Amanda Brock is a pretty well-known name in open-source, so imagine my surprise when I discovered her byline on a tech site that’s most known for publishing a weekly list of top apps for Windows. A big thumbs-up to Beta News for this.
Sometimes you just have no idea where you’re going to find a bit of a gem on the internet.
For example, usually one of the last places I’d go looking for an insightful article on open-source that’s actually written by someone who knows a whit or two about the subject, is Beta News — which loves to report on Windows but often gets it wrong when it drops into the world of open-source, somehow managed to snag an article — What’s In a Name — Why You Should Care What Open-Source Is — by Amanda Brock.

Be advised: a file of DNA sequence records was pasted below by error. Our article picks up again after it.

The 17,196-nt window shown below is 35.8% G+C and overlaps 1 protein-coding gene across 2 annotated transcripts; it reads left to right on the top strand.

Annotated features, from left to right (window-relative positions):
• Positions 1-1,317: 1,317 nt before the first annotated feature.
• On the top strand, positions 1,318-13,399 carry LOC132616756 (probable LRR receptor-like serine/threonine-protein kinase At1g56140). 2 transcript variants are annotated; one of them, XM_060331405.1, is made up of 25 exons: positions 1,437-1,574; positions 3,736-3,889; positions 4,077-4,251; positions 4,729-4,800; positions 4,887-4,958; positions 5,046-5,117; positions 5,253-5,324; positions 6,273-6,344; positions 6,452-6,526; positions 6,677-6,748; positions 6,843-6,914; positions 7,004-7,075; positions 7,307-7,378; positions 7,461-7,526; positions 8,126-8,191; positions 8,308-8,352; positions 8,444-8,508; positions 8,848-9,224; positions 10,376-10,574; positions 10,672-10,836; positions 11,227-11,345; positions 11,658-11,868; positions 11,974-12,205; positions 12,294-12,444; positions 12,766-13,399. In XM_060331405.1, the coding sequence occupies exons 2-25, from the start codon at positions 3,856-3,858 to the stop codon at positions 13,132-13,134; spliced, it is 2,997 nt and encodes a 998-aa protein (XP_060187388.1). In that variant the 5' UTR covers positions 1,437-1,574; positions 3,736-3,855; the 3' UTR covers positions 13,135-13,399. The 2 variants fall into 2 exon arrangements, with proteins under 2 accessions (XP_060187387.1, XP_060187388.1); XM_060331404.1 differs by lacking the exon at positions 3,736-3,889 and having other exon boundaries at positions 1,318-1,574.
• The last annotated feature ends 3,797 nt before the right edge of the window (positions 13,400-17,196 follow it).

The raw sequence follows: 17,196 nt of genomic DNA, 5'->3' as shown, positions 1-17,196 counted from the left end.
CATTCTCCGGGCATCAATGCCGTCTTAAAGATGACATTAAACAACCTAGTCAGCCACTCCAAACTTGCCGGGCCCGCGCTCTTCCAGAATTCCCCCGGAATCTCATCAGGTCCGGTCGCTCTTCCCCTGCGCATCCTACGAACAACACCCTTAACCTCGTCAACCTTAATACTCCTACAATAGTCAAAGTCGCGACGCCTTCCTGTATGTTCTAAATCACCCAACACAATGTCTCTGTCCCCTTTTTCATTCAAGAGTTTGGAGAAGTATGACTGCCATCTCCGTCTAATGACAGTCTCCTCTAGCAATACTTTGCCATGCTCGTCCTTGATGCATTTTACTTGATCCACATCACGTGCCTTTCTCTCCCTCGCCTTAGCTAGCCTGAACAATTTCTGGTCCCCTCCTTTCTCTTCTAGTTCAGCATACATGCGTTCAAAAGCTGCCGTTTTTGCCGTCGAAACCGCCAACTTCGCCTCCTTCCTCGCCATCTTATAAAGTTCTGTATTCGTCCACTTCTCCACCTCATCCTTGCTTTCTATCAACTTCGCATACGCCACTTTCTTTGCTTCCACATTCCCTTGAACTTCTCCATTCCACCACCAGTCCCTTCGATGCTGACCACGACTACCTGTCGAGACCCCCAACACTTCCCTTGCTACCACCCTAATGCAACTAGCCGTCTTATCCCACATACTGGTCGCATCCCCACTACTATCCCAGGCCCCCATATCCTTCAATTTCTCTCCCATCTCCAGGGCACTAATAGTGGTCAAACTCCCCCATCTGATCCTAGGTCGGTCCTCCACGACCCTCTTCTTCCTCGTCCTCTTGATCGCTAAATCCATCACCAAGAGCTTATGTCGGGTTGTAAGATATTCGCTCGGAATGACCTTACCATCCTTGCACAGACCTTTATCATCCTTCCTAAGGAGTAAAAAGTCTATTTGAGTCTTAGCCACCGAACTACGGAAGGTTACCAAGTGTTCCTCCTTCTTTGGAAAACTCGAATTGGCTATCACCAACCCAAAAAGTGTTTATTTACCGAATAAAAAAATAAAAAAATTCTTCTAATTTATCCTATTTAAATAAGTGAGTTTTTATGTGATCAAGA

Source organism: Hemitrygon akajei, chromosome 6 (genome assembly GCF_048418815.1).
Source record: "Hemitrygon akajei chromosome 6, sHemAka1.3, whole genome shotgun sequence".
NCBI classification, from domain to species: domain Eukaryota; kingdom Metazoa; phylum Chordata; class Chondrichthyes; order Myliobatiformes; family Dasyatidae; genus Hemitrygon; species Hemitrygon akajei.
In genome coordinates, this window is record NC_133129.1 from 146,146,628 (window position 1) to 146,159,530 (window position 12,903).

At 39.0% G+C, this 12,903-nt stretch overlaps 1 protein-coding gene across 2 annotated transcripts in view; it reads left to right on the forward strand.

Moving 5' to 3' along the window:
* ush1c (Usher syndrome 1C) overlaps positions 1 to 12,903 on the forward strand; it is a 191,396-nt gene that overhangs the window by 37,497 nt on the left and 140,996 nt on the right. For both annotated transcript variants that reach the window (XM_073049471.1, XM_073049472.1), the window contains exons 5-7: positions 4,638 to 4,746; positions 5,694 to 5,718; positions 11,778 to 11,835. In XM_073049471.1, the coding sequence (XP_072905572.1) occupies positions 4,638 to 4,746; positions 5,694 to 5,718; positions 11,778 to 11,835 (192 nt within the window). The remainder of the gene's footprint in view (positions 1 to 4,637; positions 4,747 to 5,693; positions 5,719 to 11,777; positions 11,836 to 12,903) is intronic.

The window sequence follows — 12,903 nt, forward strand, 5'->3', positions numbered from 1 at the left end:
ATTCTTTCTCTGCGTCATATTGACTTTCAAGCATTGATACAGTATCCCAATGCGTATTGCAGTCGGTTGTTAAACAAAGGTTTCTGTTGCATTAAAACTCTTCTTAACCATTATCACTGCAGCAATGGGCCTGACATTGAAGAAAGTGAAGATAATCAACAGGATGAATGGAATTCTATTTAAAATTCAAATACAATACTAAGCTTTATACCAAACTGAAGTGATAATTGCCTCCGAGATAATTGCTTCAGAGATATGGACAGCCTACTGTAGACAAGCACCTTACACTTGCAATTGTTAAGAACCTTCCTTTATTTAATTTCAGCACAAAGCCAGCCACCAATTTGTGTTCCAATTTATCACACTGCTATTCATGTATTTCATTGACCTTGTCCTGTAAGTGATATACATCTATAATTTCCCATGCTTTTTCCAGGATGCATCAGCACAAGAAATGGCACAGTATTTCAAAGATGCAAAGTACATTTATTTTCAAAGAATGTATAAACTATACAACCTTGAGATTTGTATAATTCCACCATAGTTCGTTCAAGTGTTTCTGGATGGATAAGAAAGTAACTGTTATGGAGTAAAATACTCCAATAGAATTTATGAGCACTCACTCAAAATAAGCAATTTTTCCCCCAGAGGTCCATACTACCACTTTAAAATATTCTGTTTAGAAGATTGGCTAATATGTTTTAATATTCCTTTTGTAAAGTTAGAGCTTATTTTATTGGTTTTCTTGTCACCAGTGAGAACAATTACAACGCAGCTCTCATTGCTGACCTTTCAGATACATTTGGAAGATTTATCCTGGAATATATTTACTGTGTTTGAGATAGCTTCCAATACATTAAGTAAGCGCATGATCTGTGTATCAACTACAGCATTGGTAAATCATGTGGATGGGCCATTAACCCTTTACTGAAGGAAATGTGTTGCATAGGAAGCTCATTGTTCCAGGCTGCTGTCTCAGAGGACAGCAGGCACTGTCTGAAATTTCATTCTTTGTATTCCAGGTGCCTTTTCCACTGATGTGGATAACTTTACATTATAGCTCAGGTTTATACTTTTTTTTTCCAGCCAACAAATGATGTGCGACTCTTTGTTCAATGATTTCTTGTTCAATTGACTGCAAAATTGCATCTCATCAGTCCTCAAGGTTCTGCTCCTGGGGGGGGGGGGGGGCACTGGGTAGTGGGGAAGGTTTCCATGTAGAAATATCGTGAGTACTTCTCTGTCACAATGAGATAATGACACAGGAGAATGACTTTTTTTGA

If the name is familiar to you, but you just can’t quite place it, Amanda has been the CEO of OpenUK, the not-for-profit organization representing the UK’s open technology sector, for about the last five years. Not only that, she’s been on the advisory board of KDE for most of the last four years, has been the European representative for Open Invention Network since 2013, and was a board member at Open Source Initiative until July of this year.
She does a great job of explaining why a lot of stuff that people are trying to sell as open-source ain’t even open-source at all. I recommend the read, and it might even be something to want to pass on to folks you know who can’t understand why we call some licenses “fauxpen” (or why OpenAI has nothing whatsoever do do with openness).
You can read the entire article here: What’s in a name — why you should care what open source is